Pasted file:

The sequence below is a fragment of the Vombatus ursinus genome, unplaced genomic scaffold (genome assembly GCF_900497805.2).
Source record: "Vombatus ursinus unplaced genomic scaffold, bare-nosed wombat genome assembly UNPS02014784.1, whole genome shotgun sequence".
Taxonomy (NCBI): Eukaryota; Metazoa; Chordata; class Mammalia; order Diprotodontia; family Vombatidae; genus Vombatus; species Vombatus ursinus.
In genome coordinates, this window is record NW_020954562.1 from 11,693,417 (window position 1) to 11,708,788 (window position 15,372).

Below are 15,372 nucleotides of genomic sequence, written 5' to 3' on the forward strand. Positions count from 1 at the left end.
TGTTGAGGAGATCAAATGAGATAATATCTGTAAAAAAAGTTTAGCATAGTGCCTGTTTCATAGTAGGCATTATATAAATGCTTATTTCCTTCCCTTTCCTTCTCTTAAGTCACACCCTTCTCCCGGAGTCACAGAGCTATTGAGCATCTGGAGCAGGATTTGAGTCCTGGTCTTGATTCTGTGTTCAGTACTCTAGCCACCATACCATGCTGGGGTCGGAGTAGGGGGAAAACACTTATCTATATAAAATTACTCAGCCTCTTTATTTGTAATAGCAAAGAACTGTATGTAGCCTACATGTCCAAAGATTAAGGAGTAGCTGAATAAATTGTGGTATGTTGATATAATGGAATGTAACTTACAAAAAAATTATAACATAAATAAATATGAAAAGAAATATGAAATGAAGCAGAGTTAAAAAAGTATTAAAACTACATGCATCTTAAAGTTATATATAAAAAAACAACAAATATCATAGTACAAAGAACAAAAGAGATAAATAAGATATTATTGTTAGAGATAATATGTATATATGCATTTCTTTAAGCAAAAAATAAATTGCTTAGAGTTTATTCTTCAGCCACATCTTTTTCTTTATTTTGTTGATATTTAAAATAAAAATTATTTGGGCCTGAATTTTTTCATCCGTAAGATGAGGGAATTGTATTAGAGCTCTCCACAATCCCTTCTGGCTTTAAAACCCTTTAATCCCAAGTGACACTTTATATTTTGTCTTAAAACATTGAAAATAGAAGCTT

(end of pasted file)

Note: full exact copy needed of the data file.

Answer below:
The sequence below is a fragment of the Vombatus ursinus genome, unplaced genomic scaffold (genome assembly GCF_900497805.2).
Source record: "Vombatus ursinus unplaced genomic scaffold, bare-nosed wombat genome assembly UNPS02014784.1, whole genome shotgun sequence".
Taxonomy (NCBI): Eukaryota; Metazoa; Chordata; class Mammalia; order Diprotodontia; family Vombatidae; genus Vombatus; species Vombatus ursinus.
In genome coordinates, this window is record NW_020954562.1 from 11,693,417 (window position 1) to 11,708,788 (window position 15,372).

Below are 15,372 nucleotides of genomic sequence, written 5' to 3' on the forward strand. Positions count from 1 at the left end.
TGTTGAGGAGATCAAATGAGATAATATCTGTAAAAAAAGTTTAGCATAGTGCCTGTTTCATAGTAGGCATTATATAAATGCTTATTTCCTTCCCTTTCCTTCTCTTAAGTCACACCCTTCTCCCGGAGTCACAGAGCTATTGAGCATCTGGAGCAGGATTTGAGTCCTGGTCTTGATTCTGTGTTCAGTACTCTAGCCACCATACCATGCTGGGGTCGGAGTAGGGGGAAAACACTTATCTATATAAAATTACTCAGCCTCTTTATTTGTAATAGCAAAGAACTGTATGTAGCCTACATGTCCAAAGATTAAGGAGTAGCTGAATAAATTGTGGTATGTTGATATAATGGAATGTAACTTACAAAAAAATTATAACATAAATAAATATGAAAAGAAATATGAAATGAAGCAGAGTTAAAAAAGTATTAAAACTACATGCATCTTAAAGTTATATATAAAAAAACAACAAATATCATAGTACAAAGAACAAAAGAGATAAATAAGATATTATTGTTAGAGATAATATGTATATATGCATTTCTTTAAGCAAAAAATAAATTGCTTAGAGTTTATTCTTCAGCCACATCTTTTTCTTTATTTTGTTGATATTTAAAATAAAAATTATTTGGGCCTGAATTTTTTCATCCGTAAGATGAGGGAATTGTATTAGAGCTCTCCACAATCCCTTCTGGCTTTAAAACCCTTTAATCCCAAGTGACACTTTATATTTTGTCTTAAAACATTGAAAATAGAAGCTT